Peter Myers' intricate and ornately patterned drawings serve as a rare window into the precision and exacting creativity of the Asperger mind at work.


Find out more about this book here.

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The Last Kingdom by Bernard Cornwell


In a land torn apart by conflict, an orphan boy has come of age. Raised by the Vikings, deadly enemies of his own Saxon people, Uhtred is a fierce and skilled warrior who kneels to no-one.

Alfred – Saxon, king, man of god – fights to hold the throne of the only land still resisting the pagan northerners. Uhtred and Alfred’s fates are tangled, soaked in blood and blackened b the flames of war. Together they will change history…


Find out more about this book here.

Paris for One by Jojo Moyes


Nell is twenty-six and has never been to Paris. She has never even been on a weekend away with her boyfriend. Everyone knows she is just not the adventurous type. But, when her boyfriend doesn't turn up for their romantic mini-break, Nell has the chance to prove everyone wrong. Alone in Paris, Nell meets the mysterious moped-riding Fabien and his group of carefree friends. Could this turn out to be the most adventurous weekend of her life?


Find out more about this book here:

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Students and staff are free to access all our collections - not just those related to their course. We encourage all library users to do this.


You may find some of the resources below useful for tutorials on topics such as equality, diversity and democracy.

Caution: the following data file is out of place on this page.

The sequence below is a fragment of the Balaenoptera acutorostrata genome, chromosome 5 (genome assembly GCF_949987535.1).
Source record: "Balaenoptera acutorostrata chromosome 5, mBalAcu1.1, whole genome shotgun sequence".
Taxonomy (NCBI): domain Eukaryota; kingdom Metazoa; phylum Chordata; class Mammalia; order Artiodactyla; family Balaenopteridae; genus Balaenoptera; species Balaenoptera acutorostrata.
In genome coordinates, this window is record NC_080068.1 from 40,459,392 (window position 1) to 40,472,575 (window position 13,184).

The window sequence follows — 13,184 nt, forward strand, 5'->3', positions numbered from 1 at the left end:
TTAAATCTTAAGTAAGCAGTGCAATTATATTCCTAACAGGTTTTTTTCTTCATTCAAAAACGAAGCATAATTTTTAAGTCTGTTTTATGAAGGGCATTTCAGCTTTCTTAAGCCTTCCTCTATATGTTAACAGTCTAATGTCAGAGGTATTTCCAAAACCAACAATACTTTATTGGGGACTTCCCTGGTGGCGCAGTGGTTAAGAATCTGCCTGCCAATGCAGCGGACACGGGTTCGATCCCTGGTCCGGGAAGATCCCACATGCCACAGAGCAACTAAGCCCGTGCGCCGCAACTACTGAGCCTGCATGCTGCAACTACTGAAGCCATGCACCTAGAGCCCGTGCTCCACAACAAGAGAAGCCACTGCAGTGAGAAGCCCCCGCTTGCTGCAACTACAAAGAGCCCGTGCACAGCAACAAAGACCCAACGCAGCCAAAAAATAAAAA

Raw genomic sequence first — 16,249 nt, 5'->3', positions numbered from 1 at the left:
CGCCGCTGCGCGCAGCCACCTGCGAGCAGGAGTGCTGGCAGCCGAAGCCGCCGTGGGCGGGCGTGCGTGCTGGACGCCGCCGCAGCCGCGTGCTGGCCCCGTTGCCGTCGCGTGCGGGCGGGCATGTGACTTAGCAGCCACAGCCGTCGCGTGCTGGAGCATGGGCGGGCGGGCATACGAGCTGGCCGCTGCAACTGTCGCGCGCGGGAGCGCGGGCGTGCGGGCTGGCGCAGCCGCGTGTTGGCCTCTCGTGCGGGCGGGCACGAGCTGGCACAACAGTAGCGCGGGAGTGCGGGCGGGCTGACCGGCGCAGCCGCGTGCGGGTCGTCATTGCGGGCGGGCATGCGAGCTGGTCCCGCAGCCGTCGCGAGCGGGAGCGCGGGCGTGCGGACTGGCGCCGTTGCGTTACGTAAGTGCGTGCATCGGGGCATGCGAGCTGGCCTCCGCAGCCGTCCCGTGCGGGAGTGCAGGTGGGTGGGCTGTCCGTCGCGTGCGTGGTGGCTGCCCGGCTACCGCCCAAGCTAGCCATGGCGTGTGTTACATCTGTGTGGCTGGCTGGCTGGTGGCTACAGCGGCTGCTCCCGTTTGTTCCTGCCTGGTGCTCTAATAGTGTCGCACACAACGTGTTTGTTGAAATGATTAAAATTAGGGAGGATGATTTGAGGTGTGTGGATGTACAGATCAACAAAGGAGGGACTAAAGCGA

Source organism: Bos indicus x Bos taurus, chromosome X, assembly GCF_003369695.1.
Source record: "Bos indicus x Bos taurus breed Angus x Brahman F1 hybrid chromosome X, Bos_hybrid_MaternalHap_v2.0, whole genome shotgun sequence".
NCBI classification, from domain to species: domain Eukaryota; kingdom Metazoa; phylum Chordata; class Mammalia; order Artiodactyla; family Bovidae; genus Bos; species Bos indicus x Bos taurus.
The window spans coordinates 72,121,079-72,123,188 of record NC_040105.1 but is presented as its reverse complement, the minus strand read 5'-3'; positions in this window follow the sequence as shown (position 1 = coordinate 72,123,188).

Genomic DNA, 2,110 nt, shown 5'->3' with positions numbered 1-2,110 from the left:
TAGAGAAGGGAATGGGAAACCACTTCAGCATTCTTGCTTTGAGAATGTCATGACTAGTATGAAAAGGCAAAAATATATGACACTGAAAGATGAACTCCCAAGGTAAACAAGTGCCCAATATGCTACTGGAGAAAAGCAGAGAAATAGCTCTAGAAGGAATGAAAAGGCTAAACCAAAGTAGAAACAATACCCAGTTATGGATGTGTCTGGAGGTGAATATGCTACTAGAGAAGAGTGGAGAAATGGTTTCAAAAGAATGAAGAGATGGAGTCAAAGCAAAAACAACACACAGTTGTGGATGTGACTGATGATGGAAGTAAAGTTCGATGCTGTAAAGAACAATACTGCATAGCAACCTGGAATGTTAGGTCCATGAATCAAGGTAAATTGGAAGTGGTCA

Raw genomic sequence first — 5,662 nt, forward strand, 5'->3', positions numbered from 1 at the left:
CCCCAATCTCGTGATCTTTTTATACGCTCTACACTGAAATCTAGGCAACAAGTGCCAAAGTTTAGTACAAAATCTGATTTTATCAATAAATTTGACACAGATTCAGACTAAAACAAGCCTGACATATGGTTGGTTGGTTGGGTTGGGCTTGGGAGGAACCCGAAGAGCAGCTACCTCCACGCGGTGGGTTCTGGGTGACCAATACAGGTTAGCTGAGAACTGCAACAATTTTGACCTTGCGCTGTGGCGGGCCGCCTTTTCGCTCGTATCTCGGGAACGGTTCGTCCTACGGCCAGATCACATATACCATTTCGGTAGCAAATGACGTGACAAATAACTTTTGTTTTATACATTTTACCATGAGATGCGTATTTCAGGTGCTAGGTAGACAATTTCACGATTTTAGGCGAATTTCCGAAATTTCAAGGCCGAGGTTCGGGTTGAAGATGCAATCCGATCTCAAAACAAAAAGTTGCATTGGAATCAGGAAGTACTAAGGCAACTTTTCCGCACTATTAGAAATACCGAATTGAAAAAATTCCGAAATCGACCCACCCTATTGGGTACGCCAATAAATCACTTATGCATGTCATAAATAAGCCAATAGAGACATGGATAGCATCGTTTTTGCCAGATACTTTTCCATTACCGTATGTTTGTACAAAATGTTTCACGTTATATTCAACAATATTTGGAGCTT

Bronte200

This year is the bicentenary of Charlotte Bronte's birth and the start of Bronte200. Charlotte Bronte (1816-1855) was a teacher and novelist.


Bronte200 is a "five-year programme celebrating the bicentenaries of the births of each of the Brontë siblings: Charlotte in 2016, Branwell in 2017, Emily in 2018 and Anne in 2020. In 2019, we will be commemorating Patrick and the 200th anniversary of his invitation to take up his post at Haworth Parsonage" (Bronte Parsonage Museum, 2016).


Click here to learn more about Bronte200 and the Bronte Parsonage Museum.


If you've never read any Bronte novels before, find out where to start.


Read Jane Eyre, watch Being the Brontes or listen to Charlotte Bronte: A Life by Claire Harman.


View Branwell Bronte's portrait of the Bronte sisters and visit the Celebrating Charlotte Bronte exhibition at the National Portrait Gallery in London.

4th June 1913: Suffragette Emily Wilding Davison is trampled by the King's horse at the Epsom Derby

Emily Wilding Davison (1872-1913): a teacher and militant suffragette who fought for women's suffrage.


Listen to the radio documentary 'Who was Emily Davison'?


Watch 'Clare Balding's Secrets of a Suffragette'.


View the front page of the 'Daily Sketch' newspaper on 5th June 1913.


View an online exhibition about Emily Wilding Davison, created by the LSE Library.


Find out more about gender equality by watching The Ascent of Woman. Alternatively, you could read Equality and Gender Roles by Lisa Firth (305.3 FIR) or Equality and Diversity in Further Education by Sheine Peart and Susan Wallace (374 PEA).

9th June 1870: Charles Dickens dies

Charles Dickens (1812-1870): an English writer, journalist and novelist.


Do you know your Dickens? A Dickensian who's who.


Find out more about Dickens' life and works by reading the Student Companion to Charles Dickens by Ruth Glancy (823.8 DIC)